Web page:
What does suburban flight mean? How did the government encourage white flight to the suburbs?
Suburban flight describes the migration phenomenon of predominantly white families from the urban areas in cities to suburban tracts. The government encouraged white flight by promoting the phenomenon as a mechanism to avoid racial tension and excluding African Americans from the financial support offered to the white families that moved out.
Read on to learn more about the role of the government in the rise of suburban flight.
The Federal Government Enabled Suburban Flight
The shortcoming of economic zoning—at least as far as segregationists were concerned—was that it was race-blind: Although many African American families were too poor to own single-family homes, not all were, and so if a Black family could afford to buy a single-family home, they could live in an economically zoned area.
Two policy objectives pursued by the federal government in the middle of the 20th century furthered the cause of segregation. Through agencies like the Home Owners Loan Corporation (HOLC) and the Federal Housing Administration (FHA), the government (1) encouraged and financed the movement of white families out of urban centers and into suburban tracts and (2) withheld that support from African Americans, thereby consigning them to those urban centers.
The Rise of White Flight
The origins of the government’s discriminatory interventions in the private housing market can be found in the early twentieth century. Elected officials, wary of the communist takeover in Russia, theorized that the wider ownership of property would act as a bulwark against communism (because the more people who owned property, the more people who would be committed to the capitalist system that allowed for private property).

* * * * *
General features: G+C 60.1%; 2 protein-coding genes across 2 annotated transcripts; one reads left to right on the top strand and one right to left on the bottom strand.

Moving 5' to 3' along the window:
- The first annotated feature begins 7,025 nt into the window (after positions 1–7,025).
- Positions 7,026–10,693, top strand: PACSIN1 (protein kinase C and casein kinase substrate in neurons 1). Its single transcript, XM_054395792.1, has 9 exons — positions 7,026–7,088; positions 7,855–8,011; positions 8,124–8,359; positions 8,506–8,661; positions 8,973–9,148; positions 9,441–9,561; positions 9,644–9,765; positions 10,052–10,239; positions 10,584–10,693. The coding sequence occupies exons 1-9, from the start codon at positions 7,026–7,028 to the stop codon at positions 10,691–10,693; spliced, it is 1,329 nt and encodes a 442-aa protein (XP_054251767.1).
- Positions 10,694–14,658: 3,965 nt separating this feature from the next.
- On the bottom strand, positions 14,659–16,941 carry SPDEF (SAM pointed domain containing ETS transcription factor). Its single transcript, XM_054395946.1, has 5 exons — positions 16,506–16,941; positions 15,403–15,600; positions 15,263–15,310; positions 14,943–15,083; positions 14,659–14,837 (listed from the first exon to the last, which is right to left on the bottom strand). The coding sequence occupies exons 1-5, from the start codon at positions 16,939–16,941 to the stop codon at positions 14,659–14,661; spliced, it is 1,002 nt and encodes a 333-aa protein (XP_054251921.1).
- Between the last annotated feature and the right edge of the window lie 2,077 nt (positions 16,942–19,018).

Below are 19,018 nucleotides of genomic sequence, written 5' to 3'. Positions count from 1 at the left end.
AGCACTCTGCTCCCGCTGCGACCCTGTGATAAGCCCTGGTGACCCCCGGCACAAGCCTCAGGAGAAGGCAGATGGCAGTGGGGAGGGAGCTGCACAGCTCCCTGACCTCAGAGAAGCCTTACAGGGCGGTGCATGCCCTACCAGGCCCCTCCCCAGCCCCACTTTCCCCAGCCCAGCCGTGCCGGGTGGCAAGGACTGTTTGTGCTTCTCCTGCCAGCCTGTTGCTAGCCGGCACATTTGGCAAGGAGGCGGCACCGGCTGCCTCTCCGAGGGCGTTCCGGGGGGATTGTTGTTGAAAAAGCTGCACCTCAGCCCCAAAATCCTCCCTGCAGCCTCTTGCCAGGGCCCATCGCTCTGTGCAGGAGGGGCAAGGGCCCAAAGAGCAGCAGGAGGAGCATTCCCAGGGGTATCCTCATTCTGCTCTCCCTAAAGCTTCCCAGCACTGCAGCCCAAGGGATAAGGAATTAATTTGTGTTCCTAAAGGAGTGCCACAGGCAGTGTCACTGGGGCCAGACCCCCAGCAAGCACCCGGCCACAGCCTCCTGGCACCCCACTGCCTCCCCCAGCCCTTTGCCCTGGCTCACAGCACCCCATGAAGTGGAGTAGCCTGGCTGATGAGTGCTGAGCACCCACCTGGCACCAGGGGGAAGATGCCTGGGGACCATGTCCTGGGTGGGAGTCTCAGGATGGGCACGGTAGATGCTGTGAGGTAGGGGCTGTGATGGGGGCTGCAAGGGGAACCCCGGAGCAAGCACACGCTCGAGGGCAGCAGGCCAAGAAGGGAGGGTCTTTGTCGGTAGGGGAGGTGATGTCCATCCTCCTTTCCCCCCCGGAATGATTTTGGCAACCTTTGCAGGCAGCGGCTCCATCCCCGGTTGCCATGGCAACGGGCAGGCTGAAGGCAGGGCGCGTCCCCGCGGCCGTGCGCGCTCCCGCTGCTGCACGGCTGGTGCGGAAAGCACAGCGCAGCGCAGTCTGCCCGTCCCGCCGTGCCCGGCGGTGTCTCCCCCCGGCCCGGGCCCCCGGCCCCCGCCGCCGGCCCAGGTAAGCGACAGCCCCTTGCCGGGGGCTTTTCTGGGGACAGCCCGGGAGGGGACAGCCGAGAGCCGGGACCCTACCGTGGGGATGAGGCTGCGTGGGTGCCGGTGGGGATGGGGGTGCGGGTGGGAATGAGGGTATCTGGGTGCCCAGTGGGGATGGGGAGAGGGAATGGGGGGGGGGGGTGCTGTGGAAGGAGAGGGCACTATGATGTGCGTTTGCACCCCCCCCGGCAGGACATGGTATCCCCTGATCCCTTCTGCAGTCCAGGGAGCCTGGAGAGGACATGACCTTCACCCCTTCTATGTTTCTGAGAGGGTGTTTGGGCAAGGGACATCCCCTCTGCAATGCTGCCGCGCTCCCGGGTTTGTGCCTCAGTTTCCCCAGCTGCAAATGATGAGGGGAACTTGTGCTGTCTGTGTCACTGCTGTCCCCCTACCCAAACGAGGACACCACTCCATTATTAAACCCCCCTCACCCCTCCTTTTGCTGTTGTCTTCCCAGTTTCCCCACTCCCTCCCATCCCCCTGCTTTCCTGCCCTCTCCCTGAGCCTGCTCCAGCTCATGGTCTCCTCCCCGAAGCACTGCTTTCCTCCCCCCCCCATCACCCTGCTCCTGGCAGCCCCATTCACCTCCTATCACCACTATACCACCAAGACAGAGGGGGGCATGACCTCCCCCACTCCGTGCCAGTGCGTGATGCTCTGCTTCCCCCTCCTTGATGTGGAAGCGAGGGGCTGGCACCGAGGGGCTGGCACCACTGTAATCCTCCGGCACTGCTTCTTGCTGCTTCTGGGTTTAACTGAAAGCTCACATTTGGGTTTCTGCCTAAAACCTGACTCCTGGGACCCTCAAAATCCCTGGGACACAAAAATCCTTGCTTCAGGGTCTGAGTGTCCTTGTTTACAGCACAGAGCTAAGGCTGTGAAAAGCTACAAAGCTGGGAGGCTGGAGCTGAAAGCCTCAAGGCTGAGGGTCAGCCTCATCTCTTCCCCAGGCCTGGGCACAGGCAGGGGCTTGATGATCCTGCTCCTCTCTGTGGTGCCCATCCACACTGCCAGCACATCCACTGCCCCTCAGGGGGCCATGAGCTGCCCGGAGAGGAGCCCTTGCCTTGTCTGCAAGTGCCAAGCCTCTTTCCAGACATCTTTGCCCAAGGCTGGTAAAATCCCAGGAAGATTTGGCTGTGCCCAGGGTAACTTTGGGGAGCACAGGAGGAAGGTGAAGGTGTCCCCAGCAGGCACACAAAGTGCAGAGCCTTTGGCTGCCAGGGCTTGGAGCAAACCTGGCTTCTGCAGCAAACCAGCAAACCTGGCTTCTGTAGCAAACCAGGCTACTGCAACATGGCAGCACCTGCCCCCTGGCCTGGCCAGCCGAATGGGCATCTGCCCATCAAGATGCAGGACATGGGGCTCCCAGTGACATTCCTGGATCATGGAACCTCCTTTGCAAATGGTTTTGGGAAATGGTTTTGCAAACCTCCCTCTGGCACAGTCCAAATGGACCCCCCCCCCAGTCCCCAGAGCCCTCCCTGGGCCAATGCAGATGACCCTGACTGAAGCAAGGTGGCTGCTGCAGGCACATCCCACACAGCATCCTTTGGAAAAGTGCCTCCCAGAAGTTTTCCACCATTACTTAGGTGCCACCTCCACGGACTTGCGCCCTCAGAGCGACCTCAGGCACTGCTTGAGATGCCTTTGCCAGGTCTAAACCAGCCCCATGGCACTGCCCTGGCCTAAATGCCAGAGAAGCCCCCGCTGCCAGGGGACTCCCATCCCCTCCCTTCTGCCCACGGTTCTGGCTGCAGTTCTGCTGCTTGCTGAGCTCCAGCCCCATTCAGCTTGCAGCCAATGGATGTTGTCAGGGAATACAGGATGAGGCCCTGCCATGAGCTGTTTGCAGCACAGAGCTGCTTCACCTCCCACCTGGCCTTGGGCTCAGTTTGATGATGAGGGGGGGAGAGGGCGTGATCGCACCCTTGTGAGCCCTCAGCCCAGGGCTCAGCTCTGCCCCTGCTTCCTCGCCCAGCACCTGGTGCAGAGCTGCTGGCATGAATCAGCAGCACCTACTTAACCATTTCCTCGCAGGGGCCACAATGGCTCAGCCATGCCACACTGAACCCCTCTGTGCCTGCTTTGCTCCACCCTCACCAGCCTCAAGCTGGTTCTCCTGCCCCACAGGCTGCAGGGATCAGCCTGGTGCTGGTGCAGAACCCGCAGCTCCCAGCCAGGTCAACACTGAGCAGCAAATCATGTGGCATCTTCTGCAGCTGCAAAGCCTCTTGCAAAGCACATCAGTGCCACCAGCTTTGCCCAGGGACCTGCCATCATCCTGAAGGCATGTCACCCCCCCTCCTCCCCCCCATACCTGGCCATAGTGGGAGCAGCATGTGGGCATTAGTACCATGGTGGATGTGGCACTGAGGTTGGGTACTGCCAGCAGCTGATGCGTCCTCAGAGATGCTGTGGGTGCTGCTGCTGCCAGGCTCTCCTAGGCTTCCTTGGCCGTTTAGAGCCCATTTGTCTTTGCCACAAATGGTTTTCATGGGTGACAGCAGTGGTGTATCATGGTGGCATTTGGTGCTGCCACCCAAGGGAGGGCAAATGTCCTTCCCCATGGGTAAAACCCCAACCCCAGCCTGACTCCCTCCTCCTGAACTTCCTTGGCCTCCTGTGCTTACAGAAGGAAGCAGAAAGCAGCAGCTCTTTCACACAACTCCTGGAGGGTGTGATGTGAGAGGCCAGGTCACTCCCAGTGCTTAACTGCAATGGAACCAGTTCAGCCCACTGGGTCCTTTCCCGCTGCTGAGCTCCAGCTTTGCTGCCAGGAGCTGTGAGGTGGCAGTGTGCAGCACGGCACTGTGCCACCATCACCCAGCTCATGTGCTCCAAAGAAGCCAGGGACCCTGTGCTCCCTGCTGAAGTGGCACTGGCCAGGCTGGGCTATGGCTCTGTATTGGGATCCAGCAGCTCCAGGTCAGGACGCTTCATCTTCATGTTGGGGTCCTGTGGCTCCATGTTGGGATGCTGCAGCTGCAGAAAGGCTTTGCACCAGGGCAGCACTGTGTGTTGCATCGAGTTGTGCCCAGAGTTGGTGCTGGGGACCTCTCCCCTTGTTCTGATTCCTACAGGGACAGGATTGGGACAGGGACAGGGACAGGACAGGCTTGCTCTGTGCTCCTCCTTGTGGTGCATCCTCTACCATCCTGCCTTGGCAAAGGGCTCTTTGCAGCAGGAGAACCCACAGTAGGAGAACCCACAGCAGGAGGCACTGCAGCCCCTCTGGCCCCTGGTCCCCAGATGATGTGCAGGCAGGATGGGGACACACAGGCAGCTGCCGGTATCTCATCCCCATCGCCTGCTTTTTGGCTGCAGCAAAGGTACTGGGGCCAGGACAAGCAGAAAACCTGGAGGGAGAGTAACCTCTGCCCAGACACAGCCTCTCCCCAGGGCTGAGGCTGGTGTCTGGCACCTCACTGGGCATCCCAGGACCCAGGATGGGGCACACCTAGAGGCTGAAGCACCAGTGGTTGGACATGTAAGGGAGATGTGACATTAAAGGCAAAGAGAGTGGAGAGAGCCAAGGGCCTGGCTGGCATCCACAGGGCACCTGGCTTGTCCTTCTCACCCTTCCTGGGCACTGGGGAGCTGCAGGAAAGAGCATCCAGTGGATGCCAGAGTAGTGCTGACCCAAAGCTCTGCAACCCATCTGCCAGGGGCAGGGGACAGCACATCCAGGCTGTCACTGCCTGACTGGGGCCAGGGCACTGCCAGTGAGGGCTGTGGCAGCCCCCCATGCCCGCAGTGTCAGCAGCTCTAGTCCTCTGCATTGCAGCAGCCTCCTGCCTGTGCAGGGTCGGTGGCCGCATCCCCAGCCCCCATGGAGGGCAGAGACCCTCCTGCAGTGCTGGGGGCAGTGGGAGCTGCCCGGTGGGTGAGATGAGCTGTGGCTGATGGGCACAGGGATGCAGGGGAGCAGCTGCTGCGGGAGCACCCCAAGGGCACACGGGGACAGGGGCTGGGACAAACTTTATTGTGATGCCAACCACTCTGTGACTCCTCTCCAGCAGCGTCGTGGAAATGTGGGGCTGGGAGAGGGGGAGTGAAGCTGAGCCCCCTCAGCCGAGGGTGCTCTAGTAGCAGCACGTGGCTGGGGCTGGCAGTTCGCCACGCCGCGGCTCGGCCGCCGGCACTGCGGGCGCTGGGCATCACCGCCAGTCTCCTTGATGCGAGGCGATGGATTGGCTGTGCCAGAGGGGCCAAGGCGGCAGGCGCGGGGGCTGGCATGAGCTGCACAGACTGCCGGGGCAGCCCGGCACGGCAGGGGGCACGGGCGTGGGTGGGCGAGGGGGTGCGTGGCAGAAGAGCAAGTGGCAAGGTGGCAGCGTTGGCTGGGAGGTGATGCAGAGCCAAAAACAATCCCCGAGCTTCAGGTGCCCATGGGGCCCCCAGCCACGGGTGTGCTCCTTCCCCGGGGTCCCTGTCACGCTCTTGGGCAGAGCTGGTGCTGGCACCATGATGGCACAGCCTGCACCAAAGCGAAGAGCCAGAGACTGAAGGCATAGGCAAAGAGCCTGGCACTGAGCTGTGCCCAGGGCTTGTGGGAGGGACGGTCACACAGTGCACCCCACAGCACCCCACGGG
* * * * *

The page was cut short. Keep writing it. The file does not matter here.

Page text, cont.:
The type of property officials favored was homes. In 1917, the Department of Labor inaugurated the “Own-Your-Own-Home” campaign, which, through mass marketing, pressured renters to purchase homes as a “patriotic duty.”
This initiative was supplemented by the Better Homes in American organization. Nominally private, but headed by Secretary of Commerce Herbert Hoover and guided by the Department of Labor, this organization praised homeownership as a mechanism for avoiding racial tension. That is, white families could avoid conflict with Black families by moving from integrated urban neighborhoods to single-family homes in suburbs. That’s how suburban flight, or white flight, was perpetuated.
A seminal moment in the federal government’s promotion of homeownership was the President’s Conference on Home Building and Home Ownership. Convened by Hoover in the middle of the depression, the conference featured numerous racial dog whistles. For example, one member of the committee on financing homeownership recommended deed restrictions to prohibit “incompatible ownership occupancy”—a euphemism for African American buyers. Other committee members were architects of segregated neighborhoods in Atlanta and St. Louis.
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